Mr Newton-Price QC said ‘police had concerns about Mays’ account of Louise's disappearance’.

“Mays told police that he had walked Louise to a recreation ground or skate park,” he said.

“He said he left her there in the early afternoon that day. That was a lie.

“In fact, Mays and Louise walked to Havant Thicket and Mays killed her there. He took her mobile phone and threw it into the woods as he left the scene of the killing.

“He called in fact on his mother shortly after killing Louise. It was a warm day, he was sweaty and he was thirsty, he told his mother the lie about having just walked Louise to a skate park almost three miles away.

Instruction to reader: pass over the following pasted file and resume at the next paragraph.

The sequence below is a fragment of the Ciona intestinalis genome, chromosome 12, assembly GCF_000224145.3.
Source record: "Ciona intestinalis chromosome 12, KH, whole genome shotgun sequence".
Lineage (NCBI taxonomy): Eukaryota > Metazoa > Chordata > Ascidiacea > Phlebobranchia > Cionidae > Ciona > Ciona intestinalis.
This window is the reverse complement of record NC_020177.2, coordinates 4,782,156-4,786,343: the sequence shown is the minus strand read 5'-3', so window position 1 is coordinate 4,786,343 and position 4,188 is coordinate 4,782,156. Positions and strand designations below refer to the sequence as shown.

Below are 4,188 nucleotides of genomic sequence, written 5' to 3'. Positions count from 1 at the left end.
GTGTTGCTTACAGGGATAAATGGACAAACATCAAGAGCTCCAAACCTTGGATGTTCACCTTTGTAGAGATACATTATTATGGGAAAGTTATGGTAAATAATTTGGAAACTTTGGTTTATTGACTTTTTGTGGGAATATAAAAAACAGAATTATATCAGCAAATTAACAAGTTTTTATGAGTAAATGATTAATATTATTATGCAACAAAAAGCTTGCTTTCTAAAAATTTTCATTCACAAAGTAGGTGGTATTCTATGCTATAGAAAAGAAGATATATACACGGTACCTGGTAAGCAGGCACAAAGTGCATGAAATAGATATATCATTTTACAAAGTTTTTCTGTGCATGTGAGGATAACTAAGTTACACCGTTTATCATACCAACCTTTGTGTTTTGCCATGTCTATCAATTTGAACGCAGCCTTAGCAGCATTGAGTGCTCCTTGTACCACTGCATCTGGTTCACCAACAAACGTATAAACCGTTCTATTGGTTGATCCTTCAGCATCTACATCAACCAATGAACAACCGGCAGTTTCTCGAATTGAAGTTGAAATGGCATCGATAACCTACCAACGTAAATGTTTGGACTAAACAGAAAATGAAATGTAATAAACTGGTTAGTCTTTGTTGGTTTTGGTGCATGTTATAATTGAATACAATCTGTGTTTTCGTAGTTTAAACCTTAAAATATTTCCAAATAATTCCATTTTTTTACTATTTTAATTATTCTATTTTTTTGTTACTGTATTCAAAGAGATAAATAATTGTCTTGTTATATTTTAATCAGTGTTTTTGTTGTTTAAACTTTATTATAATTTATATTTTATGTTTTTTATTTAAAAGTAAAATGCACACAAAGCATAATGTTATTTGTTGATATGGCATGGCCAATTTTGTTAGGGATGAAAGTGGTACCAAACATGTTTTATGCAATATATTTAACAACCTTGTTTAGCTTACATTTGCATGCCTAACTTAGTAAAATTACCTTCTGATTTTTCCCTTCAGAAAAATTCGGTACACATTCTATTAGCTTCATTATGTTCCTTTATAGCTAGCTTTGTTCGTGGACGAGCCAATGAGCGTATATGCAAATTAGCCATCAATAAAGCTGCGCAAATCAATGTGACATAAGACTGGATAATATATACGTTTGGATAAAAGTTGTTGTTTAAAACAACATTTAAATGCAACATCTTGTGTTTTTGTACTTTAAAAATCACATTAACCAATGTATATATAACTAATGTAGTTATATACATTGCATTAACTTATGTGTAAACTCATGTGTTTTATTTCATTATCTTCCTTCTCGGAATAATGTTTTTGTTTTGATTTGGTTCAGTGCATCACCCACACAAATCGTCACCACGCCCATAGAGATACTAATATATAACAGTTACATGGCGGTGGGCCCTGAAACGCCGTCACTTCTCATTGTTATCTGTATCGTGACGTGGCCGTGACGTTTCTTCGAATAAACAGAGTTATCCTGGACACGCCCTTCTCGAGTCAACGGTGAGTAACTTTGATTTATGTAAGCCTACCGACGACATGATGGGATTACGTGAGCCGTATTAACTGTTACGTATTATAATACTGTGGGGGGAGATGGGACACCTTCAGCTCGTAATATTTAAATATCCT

“Mays was to repeat and elaborate on this same lie to his wife and to Louise’s boyfriend later that day. He told the same lie to police in great detail.”

Friends of Louise, whose body was found on May 21, said she was ‘easily led’ and ‘vulnerable to peer pressure’.

“Louise was a vulnerable child. She took anti-depressants and occasionally self-harmed. She lacked self-confidence and she suffered from the anxiety issues that affect some teenagers,” Mr Newton-Price QC said.

“Louise wanted to assert her independence but we submit she was vulnerable and impressionable.”

Jurors were shown CCTV of Louise’s last-known sightings, as she walked through Havant with Mays on the day before her death.

Mays, from Havant, has learning difficulties, jurors were told. He denies murder but admits manslaughter.

The trial continues.

– Australscope